What it does is change the color temperature of the screen to reduce the amount of blue light, which is the wavelength that most interferes with melatonin production. It's not a good option if you have to do color-critical work like graphic design or video color correction, of course, but for everything else it should not be a problem. You can even set it to turn on gradually so your eyes make the shift and you won't notice that much of a difference.

 

I hope it helps!

 

N.

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Karma

I find that I need to shut down the computer no later than 8:00 PM in order to avoid disrupting my sleep due to the computer's bright light.  I found this computer program called F.lux that adjusts the screen intensity at sundown to mimic natural lighting.  I've had it on my computer since February and I believe it is helping me.

 

Here is an article on PCWorld about it: http://www.pcworld.com/article/2056895/review-f-lux-makes-your-computer-usable-at-night.html

 

At sundown where you live it adjusts the light to about half the intensity it is during the day.  It seems to be kind of pink-ish after the switch to evening lighting and it takes a little getting used to.  But what I have found is that by having this program that adjusts my lighting I am having less disruption of sleep due to computer exposure in the evening.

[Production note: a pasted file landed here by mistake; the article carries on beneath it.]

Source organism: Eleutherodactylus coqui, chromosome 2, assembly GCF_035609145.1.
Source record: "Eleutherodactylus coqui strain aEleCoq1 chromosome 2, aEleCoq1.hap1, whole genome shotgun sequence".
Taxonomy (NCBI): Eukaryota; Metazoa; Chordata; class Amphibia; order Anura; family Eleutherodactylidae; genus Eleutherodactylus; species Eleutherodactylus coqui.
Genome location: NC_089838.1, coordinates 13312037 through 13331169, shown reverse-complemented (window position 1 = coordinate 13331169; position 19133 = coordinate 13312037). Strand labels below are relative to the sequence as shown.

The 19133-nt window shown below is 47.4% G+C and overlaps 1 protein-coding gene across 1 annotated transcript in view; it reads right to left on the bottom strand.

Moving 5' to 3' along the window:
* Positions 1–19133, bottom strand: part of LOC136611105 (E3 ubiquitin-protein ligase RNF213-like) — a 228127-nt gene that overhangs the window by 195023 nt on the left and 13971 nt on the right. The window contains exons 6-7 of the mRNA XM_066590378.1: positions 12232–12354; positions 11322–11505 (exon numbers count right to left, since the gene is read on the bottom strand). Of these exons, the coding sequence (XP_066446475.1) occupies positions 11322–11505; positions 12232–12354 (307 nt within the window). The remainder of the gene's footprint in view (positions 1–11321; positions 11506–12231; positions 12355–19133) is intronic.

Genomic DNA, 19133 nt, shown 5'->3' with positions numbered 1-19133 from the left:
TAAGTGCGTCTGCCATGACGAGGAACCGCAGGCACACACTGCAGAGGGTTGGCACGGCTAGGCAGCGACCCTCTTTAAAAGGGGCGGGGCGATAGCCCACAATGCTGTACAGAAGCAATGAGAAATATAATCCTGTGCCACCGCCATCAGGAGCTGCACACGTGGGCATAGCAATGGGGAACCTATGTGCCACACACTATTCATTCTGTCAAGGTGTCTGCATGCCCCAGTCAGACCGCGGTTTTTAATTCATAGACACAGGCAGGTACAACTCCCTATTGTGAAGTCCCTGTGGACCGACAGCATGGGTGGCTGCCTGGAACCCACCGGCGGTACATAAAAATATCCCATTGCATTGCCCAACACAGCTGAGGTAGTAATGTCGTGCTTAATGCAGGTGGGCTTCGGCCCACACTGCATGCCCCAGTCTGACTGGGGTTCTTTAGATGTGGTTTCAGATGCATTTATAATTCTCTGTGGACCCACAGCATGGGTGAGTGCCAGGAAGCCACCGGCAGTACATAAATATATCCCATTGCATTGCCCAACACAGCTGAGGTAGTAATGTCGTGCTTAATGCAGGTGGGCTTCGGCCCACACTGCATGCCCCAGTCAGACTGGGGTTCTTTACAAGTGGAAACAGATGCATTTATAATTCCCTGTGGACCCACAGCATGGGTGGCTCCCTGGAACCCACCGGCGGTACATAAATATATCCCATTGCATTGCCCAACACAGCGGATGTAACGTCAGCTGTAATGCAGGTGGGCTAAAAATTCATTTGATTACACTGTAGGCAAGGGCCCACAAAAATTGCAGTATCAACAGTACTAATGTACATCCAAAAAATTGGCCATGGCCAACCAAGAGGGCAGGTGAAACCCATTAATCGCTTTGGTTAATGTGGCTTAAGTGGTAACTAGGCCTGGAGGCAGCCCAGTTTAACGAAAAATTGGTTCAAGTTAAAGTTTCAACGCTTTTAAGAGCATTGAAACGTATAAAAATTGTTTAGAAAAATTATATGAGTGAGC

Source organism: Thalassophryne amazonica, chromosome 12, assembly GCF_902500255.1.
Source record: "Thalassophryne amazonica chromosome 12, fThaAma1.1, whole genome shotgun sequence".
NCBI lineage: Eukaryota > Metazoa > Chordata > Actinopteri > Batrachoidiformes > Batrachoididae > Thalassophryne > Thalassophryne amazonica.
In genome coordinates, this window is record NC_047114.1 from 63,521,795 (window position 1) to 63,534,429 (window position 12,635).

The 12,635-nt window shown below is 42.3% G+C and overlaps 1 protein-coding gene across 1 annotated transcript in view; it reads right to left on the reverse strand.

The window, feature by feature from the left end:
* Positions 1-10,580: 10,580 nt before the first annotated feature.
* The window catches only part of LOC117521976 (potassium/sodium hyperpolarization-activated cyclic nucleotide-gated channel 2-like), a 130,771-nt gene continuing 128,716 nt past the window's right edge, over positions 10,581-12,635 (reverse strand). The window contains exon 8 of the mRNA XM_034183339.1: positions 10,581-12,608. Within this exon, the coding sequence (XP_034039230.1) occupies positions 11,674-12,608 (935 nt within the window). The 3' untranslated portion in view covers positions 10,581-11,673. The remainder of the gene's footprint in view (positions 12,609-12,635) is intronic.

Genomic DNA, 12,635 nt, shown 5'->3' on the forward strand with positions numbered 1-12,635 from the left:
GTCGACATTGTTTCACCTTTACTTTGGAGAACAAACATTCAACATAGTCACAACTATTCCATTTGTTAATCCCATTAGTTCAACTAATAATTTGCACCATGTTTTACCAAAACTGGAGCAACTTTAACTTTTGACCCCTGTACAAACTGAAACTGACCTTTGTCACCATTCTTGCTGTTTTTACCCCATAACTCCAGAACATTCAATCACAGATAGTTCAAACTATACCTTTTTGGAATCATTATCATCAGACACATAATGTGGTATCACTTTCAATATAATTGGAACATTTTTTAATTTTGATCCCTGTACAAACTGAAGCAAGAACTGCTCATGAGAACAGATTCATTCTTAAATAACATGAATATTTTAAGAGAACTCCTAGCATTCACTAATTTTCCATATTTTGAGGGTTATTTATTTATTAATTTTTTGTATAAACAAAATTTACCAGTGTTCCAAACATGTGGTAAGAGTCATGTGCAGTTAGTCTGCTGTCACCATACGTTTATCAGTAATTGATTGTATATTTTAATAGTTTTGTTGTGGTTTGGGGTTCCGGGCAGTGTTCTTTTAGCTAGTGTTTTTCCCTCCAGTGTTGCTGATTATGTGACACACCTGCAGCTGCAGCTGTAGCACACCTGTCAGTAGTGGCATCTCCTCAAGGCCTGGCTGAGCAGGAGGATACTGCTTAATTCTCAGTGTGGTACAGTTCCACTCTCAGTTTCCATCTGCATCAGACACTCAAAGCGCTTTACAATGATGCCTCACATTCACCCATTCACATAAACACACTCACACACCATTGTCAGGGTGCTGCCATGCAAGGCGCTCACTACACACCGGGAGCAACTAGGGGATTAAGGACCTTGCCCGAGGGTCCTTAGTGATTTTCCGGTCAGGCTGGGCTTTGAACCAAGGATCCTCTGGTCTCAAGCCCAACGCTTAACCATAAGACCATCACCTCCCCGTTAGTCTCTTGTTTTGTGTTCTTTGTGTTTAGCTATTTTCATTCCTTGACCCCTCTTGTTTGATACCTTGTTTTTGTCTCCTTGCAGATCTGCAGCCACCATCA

I find that my computer is a little challenged when figuring out its lighting in the morning when I first open it - the screen flickers and then it finds its level.  There are FAQs and if you find that you don't like F.lux you can remove it from your computer.  If you computer has adapted to the lighting changes with F.lux, they have an FAQ for resolving that and completely removing the affects of the program.

 

Karma

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GiaK

I use flux...it works great

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Altostrata

Me, too -- but I find I still need to get off the computer by 5 p.m. or so.

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Nadia

I've been using f.lux and it helps, but like Alto, I think I have to turn off the computer at least a couple of hours before bedtime and do a routine to help me wind down. Going for a walk, reading, stretching, etc. I think it's not just the blue light, but the engagement that a computer requires, that affects us.

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cymbaltawithdrawal5600

From the f.lux site:

 

Trouble sleeping?

 

If you have sleep trouble or you're trying to learn more about sleep in general, we recommend understandingsleep.org.